NASA’s Deep Impact spacecraft, launched in January of this year and intended to make explosive contact with a passing comet, is now a threat to humans.
Hoping to study the difference between the interior of a comet’s nucleus and its surface, the spacecraft originally was directed toward the comet Tempel 1 to impact it violently and create a substantial crater. Scientist believe controlled cratering would allow a look deep into the interior of the comet and perhaps help science to theorize comets roles in the early evolution of the Earth. Now something has gone terribly wrong.
During scheduled communications with the probe on March 25th, technicians performed a bake-off of moisture in the barrel of the spacecraft’s High Resolution Instrument because its imaging ability was compromised. The bake-off failed to achieve perfect focus, and as if to reward effort with further insult, project managers now believe additional instructions transmitted to refine the craft’s trajectory somehow became corrupted and the craft’s direction was altered to its current one. The craft has stopped responding altogether and is swiftly headed straight back to Earth.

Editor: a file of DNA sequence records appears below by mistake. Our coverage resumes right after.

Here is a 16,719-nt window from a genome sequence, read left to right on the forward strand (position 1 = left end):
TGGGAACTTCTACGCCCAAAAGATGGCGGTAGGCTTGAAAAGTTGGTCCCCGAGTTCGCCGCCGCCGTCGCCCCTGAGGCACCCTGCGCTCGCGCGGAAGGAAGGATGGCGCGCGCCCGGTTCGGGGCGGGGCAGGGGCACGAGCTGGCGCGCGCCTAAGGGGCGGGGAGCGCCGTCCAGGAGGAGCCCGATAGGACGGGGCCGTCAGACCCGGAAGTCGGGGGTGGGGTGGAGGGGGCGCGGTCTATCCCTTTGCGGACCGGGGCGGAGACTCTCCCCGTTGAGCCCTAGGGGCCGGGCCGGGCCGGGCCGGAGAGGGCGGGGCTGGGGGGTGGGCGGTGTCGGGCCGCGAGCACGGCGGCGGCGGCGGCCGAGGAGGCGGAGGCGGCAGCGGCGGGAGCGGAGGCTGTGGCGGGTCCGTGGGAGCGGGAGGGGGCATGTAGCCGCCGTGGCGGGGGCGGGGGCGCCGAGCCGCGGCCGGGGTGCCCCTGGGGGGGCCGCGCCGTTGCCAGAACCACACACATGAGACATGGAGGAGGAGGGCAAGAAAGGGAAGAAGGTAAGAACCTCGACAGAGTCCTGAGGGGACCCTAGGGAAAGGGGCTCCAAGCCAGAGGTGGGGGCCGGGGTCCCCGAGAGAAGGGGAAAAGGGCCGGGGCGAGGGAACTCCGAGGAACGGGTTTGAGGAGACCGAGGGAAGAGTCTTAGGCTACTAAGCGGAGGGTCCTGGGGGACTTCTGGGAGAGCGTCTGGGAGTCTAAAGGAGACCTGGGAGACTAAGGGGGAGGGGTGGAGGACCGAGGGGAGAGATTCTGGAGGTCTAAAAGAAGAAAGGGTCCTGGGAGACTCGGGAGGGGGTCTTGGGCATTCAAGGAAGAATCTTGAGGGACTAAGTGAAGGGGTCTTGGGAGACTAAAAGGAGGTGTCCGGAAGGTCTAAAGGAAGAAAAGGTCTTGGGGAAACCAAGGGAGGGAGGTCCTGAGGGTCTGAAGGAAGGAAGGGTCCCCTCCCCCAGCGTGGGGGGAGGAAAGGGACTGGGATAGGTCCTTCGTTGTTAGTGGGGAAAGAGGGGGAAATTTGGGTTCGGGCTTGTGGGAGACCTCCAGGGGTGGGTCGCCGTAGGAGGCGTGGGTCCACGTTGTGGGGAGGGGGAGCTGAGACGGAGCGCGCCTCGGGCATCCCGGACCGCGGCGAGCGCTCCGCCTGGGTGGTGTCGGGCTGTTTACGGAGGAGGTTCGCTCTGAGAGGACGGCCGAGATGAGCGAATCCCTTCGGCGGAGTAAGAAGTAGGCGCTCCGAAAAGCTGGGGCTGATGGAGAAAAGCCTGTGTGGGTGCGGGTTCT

Deep Impact is comprised of two parts; a flyby spacecraft and a smaller impactor which was to be released into the comet’s path causing the high-speed collision. The crater that would have been produced by the impactor was expected to range from the width of a house up to the size of a football stadium and be from two to 14 stories deep. Now, instead of meeting the comet Tempel 1, both the impactor and the craft it resides in are currently expected to impact Paris, France in early July.
“Right now it’s a lot of dumb weight headed toward the Eiffel Tower region“, said Dr. Michael A’Hearn of the University of Maryland and the mission leader. “Everyone on the science and engineering teams is getting very worried and dreading the encounter. But we can do nothing to help at this time; Deep Impact remains completely unresponsive.”
If, as is expected, the craft strikes a highly populated area of Paris, the death toll could be substantial and the worst disaster in NASA’s history. It’s even possible the craft could crash in a remote area. Currently there is much uncertainty. The only agreement is that Deep Impact is on it’s way back home and not likely to impact any comets along the way.